|All eyes on the Wimmera|
People from right across Australia had their eyes firmly set on the Wimmera as two television programs went to air in May.
And Wimmera CMA board member and local personality Darryl Argall was front and centre talking about the things he loves – the Wimmera River and his regional community.
The Wimmera River at Dimboola was the focus of a film shoot by popular Channel 7 television program Coxy’s Big Break. Geoff ‘Coxy’ Cox and his production crew were in the Wimmera as part a flood recovery special to air in the next two months.
Wimmera Catchment Management Authority board member Darryl Argall and Michael Jensz from the Department of Sustainability and Environment gave Geoff ‘Coxy’ Cox a first-hand look at how the river is recovering from years of drought followed by floods.
Mr Argall, a CMA board member since 2000, said he had emphasised to Coxy how important the return of water was for the Wimmera environment and community.
“The Wimmera River is looking pretty amazing at the moment, especially if track back a couple of years when it was completely dry from just north of Horsham,” Mr Argall said.
“When water first returned to towns like Dimboola and Jeparit a couple of years ago it was an amazing sight to see people walking along the dry river bed watching the water trickle back in. Since then we’ve had more rain and of course floods, which have done a fair bit of damage, but we’re recovering from that and we’re seeing the fish returning, the birds come back and people spend their weekends like they used to – out on their ski boats, fishing boats, canoes or just on the banks of the river having fun. And it’s also great to see all the local rowing clubs and fishing clubs back in action.”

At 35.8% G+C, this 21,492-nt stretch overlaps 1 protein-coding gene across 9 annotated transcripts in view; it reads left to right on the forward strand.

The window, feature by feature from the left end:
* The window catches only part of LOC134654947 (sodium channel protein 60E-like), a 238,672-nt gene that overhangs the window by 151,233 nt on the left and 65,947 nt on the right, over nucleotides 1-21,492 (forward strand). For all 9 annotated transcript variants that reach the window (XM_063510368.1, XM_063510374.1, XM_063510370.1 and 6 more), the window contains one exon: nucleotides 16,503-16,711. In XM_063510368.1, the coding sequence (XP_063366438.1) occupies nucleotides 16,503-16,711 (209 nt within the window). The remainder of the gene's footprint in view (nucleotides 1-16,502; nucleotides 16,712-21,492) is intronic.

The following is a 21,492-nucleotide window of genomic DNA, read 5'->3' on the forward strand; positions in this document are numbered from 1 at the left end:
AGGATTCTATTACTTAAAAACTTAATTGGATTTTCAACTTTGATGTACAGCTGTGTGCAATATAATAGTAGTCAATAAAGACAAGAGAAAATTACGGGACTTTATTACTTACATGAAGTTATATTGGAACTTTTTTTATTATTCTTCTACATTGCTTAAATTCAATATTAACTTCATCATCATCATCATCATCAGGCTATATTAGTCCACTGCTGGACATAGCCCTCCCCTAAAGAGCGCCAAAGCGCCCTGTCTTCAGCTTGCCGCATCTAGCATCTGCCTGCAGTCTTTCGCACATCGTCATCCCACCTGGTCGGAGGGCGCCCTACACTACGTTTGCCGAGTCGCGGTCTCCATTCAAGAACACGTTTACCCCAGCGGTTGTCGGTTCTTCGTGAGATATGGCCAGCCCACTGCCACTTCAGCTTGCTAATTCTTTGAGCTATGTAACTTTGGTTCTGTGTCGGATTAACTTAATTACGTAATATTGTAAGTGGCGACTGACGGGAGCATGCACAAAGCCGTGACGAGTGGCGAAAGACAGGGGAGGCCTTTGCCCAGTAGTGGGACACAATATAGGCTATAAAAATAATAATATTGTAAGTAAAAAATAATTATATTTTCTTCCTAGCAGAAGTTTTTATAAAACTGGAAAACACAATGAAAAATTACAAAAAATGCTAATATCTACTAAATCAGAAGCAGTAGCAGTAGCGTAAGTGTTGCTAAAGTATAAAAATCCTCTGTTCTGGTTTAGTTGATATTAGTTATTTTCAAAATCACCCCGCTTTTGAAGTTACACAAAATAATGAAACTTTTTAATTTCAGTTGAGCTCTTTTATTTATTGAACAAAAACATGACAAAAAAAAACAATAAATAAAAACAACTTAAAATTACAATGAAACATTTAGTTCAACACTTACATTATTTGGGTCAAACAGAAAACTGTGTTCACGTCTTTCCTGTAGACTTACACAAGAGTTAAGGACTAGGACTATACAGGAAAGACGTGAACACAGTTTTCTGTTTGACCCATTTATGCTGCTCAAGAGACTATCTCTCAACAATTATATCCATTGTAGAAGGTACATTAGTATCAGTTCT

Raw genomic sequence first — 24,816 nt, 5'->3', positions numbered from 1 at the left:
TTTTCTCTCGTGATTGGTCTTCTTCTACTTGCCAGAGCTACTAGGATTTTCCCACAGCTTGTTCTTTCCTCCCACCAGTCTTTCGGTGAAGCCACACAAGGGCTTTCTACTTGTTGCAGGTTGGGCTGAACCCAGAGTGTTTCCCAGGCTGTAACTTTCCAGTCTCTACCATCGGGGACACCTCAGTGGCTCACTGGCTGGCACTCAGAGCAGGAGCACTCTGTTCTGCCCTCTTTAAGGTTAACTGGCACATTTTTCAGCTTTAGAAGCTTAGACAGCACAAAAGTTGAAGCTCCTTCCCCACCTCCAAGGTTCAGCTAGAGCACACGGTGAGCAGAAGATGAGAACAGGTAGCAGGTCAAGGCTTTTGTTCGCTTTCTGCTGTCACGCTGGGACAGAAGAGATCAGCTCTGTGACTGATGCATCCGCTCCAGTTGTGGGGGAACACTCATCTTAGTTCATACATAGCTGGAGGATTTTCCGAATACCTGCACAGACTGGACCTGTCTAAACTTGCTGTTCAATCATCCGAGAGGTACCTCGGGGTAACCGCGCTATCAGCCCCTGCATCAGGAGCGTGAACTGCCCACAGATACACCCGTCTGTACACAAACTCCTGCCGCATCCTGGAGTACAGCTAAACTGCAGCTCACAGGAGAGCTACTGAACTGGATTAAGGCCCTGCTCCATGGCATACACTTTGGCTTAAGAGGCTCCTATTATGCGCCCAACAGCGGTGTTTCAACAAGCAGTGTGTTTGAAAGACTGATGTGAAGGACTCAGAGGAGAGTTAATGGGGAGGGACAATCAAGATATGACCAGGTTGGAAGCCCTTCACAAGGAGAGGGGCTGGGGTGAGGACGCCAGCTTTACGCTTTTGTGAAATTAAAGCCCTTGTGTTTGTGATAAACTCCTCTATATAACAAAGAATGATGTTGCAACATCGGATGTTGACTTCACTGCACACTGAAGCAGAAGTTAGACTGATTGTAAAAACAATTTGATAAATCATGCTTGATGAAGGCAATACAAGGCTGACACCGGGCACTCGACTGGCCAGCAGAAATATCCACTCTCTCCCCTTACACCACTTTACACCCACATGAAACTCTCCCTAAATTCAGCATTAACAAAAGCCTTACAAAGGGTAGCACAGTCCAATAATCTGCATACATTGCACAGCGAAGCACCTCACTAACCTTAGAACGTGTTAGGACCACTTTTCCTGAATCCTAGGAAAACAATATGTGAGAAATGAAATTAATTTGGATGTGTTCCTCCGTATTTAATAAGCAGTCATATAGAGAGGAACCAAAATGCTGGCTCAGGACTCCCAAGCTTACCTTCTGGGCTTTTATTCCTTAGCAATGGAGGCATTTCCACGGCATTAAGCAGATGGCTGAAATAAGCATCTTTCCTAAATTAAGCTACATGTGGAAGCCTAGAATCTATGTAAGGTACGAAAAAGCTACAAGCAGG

Mr Argall said platypus used to live at Horseshoe Bend near Dimboola, where much of the filming took place. In the 1970s people would catch yabbies in the river. “We had a great day with Coxy and his crew – it was a wonderful opportunity for us to show off what’s so special about the Wimmera River,” he said.
“It’s no secret that I love the river because I’ve spent my whole life enjoying it, and I was pretty rapt to be able to show Coxy around.
"We didn’t catch any fish, and Coxy tangled my line, but we had a bit of fun. They were happy as pigs in straw by the time they were finished.”
“To get on the telly is worth millions. You can’t buy that time.”
Michael Jensz, who was Wimmera CMA water monitoring officer for two years before moving to Melbourne where he is DSE manager for Strategic Environmental Water Delivery, said it was important to remember the challenges of trying to maintain a healthy river system during the past 15 years.
“The river’s future is now more secure with completion of the Wimmera Mallee Pipeline along with a return to more average rainfall across the catchment. Water savings from the pipeline are being returned to the environment through environmental water releases that are helping keep salinity levels low, connecting pools and restoring habitat lost during the drought.”